Ryde, From The Pier
Photographer: Sedgfield, Russell
Medium: Photographic print
"The pier, the chief charm of Ryde, is the natural result of the shallowness of the Ryde waters. Previous to its erection a short jetty was the only means of landing offered by Ryde to its visitors, who, did they arrive at low water, had at least the charm of choice as to one of two ways of reaching the shore, for at low tide the jetty was of no use. The option lay between going to shore in a cart, drawn by a steady old horse, or taking a sedan (the more aristocratic mode), borne by a couple of amphibious bipeds...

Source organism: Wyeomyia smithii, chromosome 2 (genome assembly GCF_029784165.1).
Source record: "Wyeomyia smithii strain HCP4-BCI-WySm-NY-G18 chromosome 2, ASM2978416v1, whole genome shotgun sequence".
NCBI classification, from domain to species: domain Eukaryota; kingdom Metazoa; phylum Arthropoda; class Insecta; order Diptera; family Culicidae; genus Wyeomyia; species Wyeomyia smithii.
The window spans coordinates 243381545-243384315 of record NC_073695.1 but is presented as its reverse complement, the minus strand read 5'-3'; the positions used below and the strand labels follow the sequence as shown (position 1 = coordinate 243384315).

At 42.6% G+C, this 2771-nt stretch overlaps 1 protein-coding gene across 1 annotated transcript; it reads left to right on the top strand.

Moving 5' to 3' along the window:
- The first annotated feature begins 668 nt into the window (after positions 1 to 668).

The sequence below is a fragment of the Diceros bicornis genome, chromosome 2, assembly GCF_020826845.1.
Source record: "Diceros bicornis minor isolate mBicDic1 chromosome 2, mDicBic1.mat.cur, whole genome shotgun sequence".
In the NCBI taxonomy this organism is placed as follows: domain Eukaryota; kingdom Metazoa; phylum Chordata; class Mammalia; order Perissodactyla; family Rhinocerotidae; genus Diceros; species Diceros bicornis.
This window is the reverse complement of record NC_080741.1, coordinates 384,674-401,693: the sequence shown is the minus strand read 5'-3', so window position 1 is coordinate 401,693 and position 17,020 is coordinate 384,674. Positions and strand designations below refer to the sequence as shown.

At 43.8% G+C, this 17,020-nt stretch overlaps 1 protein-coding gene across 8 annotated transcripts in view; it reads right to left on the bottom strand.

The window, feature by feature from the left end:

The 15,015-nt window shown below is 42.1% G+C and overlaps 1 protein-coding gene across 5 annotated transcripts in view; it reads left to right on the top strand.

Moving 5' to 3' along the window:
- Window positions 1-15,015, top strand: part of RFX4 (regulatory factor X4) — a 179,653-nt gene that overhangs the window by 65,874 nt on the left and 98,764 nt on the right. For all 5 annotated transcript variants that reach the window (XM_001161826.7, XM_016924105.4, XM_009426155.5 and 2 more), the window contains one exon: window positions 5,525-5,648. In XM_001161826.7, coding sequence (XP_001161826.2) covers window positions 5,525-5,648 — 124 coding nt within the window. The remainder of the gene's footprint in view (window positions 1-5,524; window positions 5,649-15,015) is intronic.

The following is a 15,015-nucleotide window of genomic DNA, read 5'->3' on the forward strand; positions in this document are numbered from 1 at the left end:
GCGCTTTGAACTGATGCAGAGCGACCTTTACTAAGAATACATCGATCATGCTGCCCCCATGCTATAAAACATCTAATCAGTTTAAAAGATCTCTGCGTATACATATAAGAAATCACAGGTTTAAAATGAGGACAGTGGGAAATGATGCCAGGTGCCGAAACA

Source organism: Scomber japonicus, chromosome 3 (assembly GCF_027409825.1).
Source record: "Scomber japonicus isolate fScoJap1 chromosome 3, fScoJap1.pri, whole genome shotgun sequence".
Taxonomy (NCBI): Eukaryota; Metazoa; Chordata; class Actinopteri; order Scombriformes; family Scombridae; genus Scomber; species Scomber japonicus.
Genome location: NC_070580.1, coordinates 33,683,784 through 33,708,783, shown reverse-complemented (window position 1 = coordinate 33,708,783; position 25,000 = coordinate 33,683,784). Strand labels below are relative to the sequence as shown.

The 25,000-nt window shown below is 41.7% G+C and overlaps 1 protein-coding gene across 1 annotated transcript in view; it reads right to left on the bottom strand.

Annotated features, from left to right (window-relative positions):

The look-out from the head of the pier is delightfully varied. In shore are the reclining terraces of houses, white being the prevailing colour, the island stretching away on each side in wooded hills, capped at one point by the towers of Osborne, at another by the Nab Light...
It was twenty years from the date of the completion of the pier before the esplanade was commenced (1856). However, modern engineers get through their work quickly, and the wall was soon completed."
Text by James Redding Ware.